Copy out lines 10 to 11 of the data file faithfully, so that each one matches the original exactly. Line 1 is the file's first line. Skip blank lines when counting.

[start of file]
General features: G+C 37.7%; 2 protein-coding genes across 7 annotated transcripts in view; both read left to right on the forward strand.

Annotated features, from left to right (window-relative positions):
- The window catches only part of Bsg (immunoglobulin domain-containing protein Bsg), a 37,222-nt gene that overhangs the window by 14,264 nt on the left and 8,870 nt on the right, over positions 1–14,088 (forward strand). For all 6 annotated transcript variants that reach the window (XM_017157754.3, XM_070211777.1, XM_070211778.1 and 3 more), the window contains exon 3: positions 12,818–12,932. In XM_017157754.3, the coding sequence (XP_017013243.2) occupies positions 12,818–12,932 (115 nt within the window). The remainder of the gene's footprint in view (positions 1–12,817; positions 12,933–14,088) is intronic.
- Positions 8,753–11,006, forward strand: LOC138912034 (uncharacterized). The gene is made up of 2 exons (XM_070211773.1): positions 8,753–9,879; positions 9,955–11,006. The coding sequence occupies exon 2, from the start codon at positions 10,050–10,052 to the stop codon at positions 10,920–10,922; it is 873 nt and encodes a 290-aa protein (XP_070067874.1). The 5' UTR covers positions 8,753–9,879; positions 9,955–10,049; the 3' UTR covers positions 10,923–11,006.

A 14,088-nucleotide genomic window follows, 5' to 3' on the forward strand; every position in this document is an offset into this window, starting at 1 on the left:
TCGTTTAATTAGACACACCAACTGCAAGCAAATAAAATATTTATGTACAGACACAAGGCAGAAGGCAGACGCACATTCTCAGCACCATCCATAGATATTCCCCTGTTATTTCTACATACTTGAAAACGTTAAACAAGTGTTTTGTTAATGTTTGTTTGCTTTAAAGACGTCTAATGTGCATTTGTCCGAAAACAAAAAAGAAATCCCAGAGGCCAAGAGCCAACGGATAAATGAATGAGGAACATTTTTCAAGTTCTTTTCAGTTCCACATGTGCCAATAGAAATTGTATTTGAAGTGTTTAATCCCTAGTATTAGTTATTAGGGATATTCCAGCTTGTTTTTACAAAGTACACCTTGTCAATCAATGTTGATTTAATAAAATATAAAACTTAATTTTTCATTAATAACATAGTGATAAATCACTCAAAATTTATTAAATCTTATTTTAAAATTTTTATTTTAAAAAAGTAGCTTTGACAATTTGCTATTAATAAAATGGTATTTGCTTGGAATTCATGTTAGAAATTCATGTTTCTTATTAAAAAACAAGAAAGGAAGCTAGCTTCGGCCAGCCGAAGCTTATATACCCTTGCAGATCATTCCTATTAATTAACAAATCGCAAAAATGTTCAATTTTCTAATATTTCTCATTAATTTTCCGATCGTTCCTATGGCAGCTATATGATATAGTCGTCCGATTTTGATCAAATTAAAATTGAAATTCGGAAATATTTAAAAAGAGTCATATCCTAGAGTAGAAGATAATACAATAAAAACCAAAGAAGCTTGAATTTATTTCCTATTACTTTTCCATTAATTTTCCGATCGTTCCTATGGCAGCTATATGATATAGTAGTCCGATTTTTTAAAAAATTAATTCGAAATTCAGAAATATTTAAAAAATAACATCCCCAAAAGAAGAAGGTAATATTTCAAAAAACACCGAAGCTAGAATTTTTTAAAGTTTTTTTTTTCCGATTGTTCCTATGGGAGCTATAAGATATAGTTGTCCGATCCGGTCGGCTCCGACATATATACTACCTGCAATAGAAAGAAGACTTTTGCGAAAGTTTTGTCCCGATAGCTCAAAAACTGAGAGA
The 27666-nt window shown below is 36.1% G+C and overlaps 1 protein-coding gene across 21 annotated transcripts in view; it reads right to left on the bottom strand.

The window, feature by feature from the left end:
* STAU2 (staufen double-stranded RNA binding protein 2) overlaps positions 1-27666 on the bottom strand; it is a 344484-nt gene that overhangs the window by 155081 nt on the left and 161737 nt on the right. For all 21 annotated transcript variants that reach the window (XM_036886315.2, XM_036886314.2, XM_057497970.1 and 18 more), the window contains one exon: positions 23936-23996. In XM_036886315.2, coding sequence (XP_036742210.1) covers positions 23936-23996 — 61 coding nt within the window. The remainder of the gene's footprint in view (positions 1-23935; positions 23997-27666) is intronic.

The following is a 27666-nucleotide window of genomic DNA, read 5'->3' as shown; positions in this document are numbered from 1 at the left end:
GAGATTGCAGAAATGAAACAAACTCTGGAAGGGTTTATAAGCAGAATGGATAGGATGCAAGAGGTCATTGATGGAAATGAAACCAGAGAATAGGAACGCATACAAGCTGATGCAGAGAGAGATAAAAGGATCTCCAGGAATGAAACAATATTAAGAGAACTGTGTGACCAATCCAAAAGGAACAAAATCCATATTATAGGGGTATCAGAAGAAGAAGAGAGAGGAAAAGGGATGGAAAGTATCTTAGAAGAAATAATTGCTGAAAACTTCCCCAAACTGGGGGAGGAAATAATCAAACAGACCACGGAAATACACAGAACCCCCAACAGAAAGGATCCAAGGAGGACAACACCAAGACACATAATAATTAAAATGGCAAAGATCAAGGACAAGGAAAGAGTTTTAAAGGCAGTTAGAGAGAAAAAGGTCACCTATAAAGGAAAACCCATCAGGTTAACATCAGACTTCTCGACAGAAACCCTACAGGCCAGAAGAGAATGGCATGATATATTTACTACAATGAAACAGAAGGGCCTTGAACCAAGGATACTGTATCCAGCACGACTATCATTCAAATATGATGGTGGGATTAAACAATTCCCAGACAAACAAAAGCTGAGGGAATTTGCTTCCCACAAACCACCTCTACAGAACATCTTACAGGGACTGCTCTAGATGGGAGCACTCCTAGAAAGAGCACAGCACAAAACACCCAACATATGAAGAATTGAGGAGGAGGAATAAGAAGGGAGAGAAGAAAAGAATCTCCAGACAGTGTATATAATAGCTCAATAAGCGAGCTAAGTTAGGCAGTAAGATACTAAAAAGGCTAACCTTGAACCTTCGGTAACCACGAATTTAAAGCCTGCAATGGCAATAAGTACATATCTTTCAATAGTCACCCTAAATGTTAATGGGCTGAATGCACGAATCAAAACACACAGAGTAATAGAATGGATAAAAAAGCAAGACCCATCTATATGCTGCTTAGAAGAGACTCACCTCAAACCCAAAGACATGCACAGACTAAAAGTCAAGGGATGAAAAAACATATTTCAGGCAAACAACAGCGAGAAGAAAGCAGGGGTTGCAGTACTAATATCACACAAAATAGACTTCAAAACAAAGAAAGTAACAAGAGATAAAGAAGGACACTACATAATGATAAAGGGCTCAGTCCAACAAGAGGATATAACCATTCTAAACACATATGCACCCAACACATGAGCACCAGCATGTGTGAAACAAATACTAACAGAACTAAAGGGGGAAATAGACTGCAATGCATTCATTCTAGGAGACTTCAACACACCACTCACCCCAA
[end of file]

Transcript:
The following is a 27666-nucleotide window of genomic DNA, read 5'->3' as shown; positions in this document are numbered from 1 at the left end:
GAGATTGCAGAAATGAAACAAACTCTGGAAGGGTTTATAAGCAGAATGGATAGGATGCAAGAGGTCATTGATGGAAATGAAACCAGAGAATAGGAACGCATACAAGCTGATGCAGAGAGAGATAAAAGGATCTCCAGGAATGAAACAATATTAAGAGAACTGTGTGACCAATCCAAAAGGAACAAAATCCATATTATAGGGGTATCAGAAGAAGAAGAGAGAGGAAAAGGGATGGAAAGTATCTTAGAAGAAATAATTGCTGAAAACTTCCCCAAACTGGGGGAGGAAATAATCAAACAGACCACGGAAATACACAGAACCCCCAACAGAAAGGATCCAAGGAGGACAACACCAAGACACATAATAATTAAAATGGCAAAGATCAAGGACAAGGAAAGAGTTTTAAAGGCAGTTAGAGAGAAAAAGGTCACCTATAAAGGAAAACCCATCAGGTTAACATCAGACTTCTCGACAGAAACCCTACAGGCCAGAAGAGAATGGCATGATATATTTACTACAATGAAACAGAAGGGCCTTGAACCAAGGATACTGTATCCAGCACGACTATCATTCAAATATGATGGTGGGATTAAACAATTCCCAGACAAACAAAAGCTGAGGGAATTTGCTTCCCACAAACCACCTCTACAGAACATCTTACAGGGACTGCTCTAGATGGGAGCACTCCTAGAAAGAGCACAGCACAAAACACCCAACATATGAAGAATTGAGGAGGAGGAATAAGAAGGGAGAGAAGAAAAGAATCTCCAGACAGTGTATATAATAGCTCAATAAGCGAGCTAAGTTAGGCAGTAAGATACTAAAAAGGCTAACCTTGAACCTTCGGTAACCACGAATTTAAAGCCTGCAATGGCAATAAGTACATATCTTTCAATAGTCACCCTAAATGTTAATGGGCTGAATGCACGAATCAAAACACACAGAGTAATAGAATGGATAAAAAAGCAAGACCCATCTATATGCTGCTTAGAAGAGACTCACCTCAAACCCAAAGACATGCACAGACTAAAAGTCAAGGGATGAAAAAACATATTTCAGGCAAACAACAGCGAGAAGAAAGCAGGGGTTGCAGTACTAATATCACACAAAATAGACTTCAAAACAAAGAAAGTAACAAGAGATAAAGAAGGACACTACATAATGATAAAGGGCTCAGTCCAACAAGAGGATATAACCATTCTAAACACATATGCACCCAACACATGAGCACCAGCATGTGTGAAACAAATACTAACAGAACTAAAGGGGGAAATAGACTGCAATGCATTCATTCTAGGAGACTTCAACACACCACTCACCCCAA